– A BHTA Publication
There are currently over 23 million households in the UK, many in buildings more than fifty years old and most of which contain steps. This isn’t a problem when you have no difficulty climbing stairs, but if – for whatever reason – even a couple of steps becomes a major barrier or physical hazard, your own home can suddenly quite seriously inhibit you.
When this happens, you are left with four choices: do nothing, all too quickly losing the ability to live independently in your own home; you can re-organise the house in order to live and sleep downstairs; you can move to a bungalow or ground floor flat; or you can install some form of domestic lift, such as a stairlift or a through-the-floor lift. This last option is likely to be the least distressing, the most practical, and financially prudent means of ensuring you retain as much independence as possible.
Who to turn to?
When installing a domestic lift, your first move should be to get an independent assessment of your daily living needs by a BHTA stairlift member. Occupational Therapists (OTs) and other healthcare professionals can often offer independent advice not only on potential access solutions, but also on the variety of grants and funding options which may be available to help with the cost, which will be financially means tested. Independent Living Centres can also help. This discussion will help you to decide how best to solve your problems and you’ll be in a much better position to get the support and facilities you need.
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Making your choice
The value of a professional assessment by a local BHTA stairlift member cannot be over-emphasised, as there are lots of questions that need to be answered before you can proceed. If you opt for a stairlift, will you prefer to sit (the most common option), perch or stand (if you can’t bend your knees)? Do you need lift-up armrests and a swivel seat to ease access? To what extent will the width and angle of your stairs dictate the range of equipment you can install? Do you find it easier to use joysticks and toggle controls as opposed to buttons and switches?
Further points to ponder
If your physical condition could deteriorate, it may be wiser to consider installing a through-the-floor lift rather than a stairlift so that, in the future, it can accommodate a wheelchair.
You need to take into consideration the home environment, not just in relation to the physical things like doors, bulkheads and radiators, but also family members, pets and visitors.
Make sure a stairlift covers the whole length of the staircase if you’re buying second-hand; one that covers eleven stairs in one house might only cover ten in yours.
All installations should be carried out by a manufacturer trained engineer. It is advisable not to used untrained staff for installation.
Check whether the company you’re dealing with is a member of the BHTA – all BHTA members commit to a Code of Practice, overseen by the Chartered Trading Standards Institute. The code sets out the levels of service you can expect from the company.
If there is a door close to the bottom of the stairs, the stairlift may have to travel across it. To avoid everyone using the door and stepping over the rail, most lifts have folding rails as an optional extra, which lift the rail up and out of the way. Changing the stairlift to the opposite side of the staircase may be another solution.
The top of your stairs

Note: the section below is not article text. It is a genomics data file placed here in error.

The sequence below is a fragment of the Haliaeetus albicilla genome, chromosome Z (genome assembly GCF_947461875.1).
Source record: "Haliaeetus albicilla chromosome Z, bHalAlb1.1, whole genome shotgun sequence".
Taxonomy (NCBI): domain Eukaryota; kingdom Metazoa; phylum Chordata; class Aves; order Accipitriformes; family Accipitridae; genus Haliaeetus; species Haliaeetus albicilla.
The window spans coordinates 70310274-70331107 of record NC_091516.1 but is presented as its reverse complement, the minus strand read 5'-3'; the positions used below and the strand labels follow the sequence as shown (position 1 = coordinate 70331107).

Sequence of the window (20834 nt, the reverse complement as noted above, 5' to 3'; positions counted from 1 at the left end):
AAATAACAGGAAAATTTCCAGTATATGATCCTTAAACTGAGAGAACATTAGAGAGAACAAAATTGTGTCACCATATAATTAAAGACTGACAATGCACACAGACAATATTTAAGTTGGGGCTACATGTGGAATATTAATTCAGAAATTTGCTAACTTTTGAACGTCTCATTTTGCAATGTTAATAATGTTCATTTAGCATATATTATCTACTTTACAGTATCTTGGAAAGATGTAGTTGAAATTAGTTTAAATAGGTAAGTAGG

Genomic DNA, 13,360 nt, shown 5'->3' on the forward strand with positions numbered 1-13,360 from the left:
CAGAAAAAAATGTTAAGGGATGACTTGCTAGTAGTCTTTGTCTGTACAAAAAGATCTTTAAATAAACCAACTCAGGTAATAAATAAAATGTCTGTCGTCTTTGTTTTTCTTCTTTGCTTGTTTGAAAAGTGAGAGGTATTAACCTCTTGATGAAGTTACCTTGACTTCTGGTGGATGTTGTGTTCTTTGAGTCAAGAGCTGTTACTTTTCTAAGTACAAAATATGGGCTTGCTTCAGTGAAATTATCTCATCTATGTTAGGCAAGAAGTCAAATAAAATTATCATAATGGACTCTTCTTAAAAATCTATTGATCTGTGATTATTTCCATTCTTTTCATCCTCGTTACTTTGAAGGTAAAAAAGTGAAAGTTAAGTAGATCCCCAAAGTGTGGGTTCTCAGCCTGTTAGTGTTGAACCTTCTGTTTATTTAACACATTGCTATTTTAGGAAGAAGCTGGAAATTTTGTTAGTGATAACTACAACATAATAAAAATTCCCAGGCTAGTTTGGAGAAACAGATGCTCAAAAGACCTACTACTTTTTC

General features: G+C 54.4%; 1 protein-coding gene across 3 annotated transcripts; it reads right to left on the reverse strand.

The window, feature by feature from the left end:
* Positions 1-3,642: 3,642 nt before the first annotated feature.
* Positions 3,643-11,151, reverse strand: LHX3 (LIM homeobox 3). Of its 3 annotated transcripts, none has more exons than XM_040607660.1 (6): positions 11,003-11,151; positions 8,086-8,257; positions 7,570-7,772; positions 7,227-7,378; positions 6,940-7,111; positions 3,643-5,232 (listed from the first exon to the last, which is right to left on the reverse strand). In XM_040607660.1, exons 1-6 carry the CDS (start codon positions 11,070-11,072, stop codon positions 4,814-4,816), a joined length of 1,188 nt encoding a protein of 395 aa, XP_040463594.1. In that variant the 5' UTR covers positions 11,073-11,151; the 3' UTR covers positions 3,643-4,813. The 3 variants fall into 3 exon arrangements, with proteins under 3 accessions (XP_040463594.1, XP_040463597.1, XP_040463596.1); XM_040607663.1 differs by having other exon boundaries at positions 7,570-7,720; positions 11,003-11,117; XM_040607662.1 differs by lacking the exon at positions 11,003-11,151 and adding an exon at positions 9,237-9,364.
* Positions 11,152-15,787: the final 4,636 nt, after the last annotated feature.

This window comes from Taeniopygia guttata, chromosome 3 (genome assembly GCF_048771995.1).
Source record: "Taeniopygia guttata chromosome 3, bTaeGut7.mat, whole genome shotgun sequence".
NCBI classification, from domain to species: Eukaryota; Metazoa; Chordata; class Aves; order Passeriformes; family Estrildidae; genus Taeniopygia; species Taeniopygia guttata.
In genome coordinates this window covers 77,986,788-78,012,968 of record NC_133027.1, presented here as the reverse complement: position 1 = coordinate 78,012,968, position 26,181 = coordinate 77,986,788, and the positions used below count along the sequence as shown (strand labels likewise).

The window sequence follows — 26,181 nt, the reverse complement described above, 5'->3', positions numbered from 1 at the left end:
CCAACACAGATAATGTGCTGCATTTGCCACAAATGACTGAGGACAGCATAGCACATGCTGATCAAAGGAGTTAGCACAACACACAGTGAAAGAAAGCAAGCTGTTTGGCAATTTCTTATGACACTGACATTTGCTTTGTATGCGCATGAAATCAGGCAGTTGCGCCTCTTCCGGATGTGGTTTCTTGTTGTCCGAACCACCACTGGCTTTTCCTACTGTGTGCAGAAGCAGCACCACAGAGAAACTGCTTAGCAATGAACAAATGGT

In most houses there is enough space at the top and bottom of the stairs for getting on and off the lift comfortably. In some houses you have to be careful not to bang your knees on radiators or other obstructions. Consider removing any obstructions (radiators may be re-sited or replaced with smaller models for convenience). Seek advice from your stairlift installer.
You can park the lift at the top or the bottom because you can send it back up or down the stairs once you have got off. Some curved lifts can also have intermediate park points.
If you use a wheelchair you need to be able to transfer on and off a stairlift seat and to sit in it safely. If you cannot transfer you will need to think about a stairlift with a wheelchair platform or a vertical through-the-floor, lift.
Stairlifts need to be comfortable to sit on. All the models come with a safety belt which you should always use. If you have stiff limbs or difficulty bending your knees, it may be easier to choose a lift with a footrest you stand on and a perching stairlift, which has a small, high seat or ledge to give support during travel. You may consider a downward facing seat.
Stairlifts usually have two controls – one to switch the power on and off, and one to make the lift move up or down. Most up/down controls are either operated by a joystick or pushbutton, dependent on the model.
On stairlifts the controls are usually on the armrest – either on the top or on the end; but make sure that it is not where you might accidentally switch it on when you are getting on or off the stairlift. This can be a problem if your hand slips easily or if you make involuntary movements. On standing and perching lifts, the controls are on the guard rail or on the armrest – you can reach them when the seat is folded up. You do have to keep pressing down the up/down control while the lift is moving – if you don’t it will stop.
Most lifts are supplied with wall mounted call and send switches at the top and bottom of the stairs. Some manufacturers and suppliers provide hand-held and remote call and send switches with their lifts.
All stairlifts are supplied with a seat belt. Some are retractable belts and some are lap straps. Most manufacturers also offer a harness option.
Any stairlift should meet European Standard BS EN 80-40 as well as the relevant European CE marking.
European Standard BS EN 80-40 requires a number of safety features:
• Delay mechanism: After you push the start control, the lift waits a few seconds before moving off, to make sure you are ready.
• Overspeed governor: Stops the lift going too fast (not more than 0.15m every second).